Why Game Sequels Are Often Better Than Film And TV Sequels

How many movie sequels have you come away from wishing that the filmmakers had left the original to stand on its own? How about a TV series where you binged the first couple of series’ only to find it running out of steam further down the road, or having a terrible ending? Game of Thrones, we’re looking at you!

Conversely, if you’re into gaming, you have probably played a lot of sequels that you enjoyed better than the originals and that received better reviews and a consensus of critical respect. The main reason is that a film or TV show stands or falls on its narrative. There are other elements at play, of course. The cast and acting, the cinematography, special effects, and directing can all play a big part in the success of a movie, but if the story isn’t there, it’s going to struggle. 

Storytelling is also important in a lot of video games, but the most important aspect is usually the gameplay. If the game is fun to play, if it hooks you in and keeps you engaged, then it’s a good game by definition. This applies with games where the story is not so important, like puzzlers, platformers, casual games and NJ online casinos. You don’t need a story to enjoy online casinos, but you do want the gameplay to be fun and engaging, with prizes that are worth your spins. Designers can see what works, keep those elements and build on them, whatever type of game you prefer.

Game designers have usually already done a lot of the hard work in building the game engines and elements of gameplay from the original version. They are able to improve on this for the sequel, making improvements while retaining a lot of what people enjoyed about the first installment. Many of these improvements may be based on what players in the gaming community say they are looking for in a sequel – or at least changing elements of gameplay that they felt didn’t work in the original.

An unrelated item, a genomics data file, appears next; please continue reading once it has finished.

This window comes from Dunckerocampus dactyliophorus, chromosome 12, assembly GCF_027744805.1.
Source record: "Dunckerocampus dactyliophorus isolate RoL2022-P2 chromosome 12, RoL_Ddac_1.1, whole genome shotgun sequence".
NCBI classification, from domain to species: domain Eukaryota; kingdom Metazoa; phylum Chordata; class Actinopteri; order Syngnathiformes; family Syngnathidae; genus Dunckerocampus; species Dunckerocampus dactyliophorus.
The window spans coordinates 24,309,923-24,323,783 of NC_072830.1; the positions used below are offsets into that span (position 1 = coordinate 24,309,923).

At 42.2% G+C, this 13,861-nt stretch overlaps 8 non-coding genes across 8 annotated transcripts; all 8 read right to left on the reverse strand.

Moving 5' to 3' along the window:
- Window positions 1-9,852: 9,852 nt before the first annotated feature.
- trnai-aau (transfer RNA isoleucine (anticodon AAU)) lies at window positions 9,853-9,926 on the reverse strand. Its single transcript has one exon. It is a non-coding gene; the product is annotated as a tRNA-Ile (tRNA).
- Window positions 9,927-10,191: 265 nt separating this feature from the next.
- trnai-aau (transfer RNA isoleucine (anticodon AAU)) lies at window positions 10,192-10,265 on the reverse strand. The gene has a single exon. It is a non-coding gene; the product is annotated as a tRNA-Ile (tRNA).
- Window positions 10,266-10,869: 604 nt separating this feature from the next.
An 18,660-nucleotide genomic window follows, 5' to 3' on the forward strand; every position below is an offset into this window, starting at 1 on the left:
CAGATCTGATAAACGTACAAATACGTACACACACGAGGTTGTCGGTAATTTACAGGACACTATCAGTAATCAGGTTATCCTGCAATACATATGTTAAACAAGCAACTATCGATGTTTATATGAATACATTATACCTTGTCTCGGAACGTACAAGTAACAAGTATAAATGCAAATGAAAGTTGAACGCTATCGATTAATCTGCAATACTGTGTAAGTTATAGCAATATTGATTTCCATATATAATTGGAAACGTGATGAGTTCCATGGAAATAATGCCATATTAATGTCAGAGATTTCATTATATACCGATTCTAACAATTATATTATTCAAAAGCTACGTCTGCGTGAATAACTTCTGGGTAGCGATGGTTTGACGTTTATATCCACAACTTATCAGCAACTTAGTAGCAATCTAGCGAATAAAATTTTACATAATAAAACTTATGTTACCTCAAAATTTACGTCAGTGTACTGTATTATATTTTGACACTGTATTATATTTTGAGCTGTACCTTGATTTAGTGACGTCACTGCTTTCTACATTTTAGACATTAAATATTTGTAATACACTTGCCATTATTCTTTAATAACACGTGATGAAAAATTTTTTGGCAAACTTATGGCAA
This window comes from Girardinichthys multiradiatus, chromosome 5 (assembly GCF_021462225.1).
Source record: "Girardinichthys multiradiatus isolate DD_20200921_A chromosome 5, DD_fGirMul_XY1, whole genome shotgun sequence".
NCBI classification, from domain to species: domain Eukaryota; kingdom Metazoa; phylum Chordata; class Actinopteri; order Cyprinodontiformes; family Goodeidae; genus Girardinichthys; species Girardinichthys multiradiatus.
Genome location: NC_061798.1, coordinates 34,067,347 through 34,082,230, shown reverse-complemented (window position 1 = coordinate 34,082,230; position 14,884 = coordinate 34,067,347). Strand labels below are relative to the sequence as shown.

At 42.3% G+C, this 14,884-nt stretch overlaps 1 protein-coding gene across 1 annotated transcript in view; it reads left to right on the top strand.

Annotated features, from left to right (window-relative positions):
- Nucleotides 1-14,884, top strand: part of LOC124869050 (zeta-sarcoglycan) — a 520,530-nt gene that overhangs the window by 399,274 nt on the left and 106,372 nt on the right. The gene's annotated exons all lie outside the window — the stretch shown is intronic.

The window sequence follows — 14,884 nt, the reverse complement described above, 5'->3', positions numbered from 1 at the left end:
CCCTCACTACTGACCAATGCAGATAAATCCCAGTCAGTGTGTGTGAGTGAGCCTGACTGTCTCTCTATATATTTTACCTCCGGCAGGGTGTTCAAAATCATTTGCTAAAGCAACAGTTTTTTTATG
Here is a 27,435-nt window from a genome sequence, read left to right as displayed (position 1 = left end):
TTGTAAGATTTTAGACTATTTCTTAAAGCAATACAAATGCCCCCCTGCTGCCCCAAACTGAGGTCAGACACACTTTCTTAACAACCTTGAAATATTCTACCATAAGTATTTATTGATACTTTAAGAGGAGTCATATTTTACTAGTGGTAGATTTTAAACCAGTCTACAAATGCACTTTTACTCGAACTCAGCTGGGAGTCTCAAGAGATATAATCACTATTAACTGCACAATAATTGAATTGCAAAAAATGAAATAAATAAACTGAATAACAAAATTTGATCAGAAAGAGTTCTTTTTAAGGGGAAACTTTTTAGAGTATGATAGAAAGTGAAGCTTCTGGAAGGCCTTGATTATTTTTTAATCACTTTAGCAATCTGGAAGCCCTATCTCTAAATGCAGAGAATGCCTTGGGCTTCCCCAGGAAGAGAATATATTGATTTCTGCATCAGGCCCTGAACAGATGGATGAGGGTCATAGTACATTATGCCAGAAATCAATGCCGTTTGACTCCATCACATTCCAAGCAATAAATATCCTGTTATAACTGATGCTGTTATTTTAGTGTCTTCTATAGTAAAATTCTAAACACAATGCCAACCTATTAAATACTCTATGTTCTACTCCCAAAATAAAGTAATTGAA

There are plenty of channels for gamers to communicate with the makers and publishers of the games they play. When a filmmaker pays too much notice to its fanbase and makes a film based on forums, it rarely turns out so well.

There are exceptions to all this, of course. Review aggregator Rotten Tomatoes published a list of its 100 greatest movie sequels of all time and there are some real greats on there, from Toy Story 2 to Goldfinger. Some movies turn into successful franchises like Fast & Furious – although in that particular case, the action and set-pieces are arguably more important than the story. Not all game sequels (or prequels) work either. Some change beloved gameplay elements or characters while others do too little work, recycling the original and slapping a full new game price tag on it. In general, though, games have their own rules and gaming sequels tend to fare better than their movie and TV counterparts.

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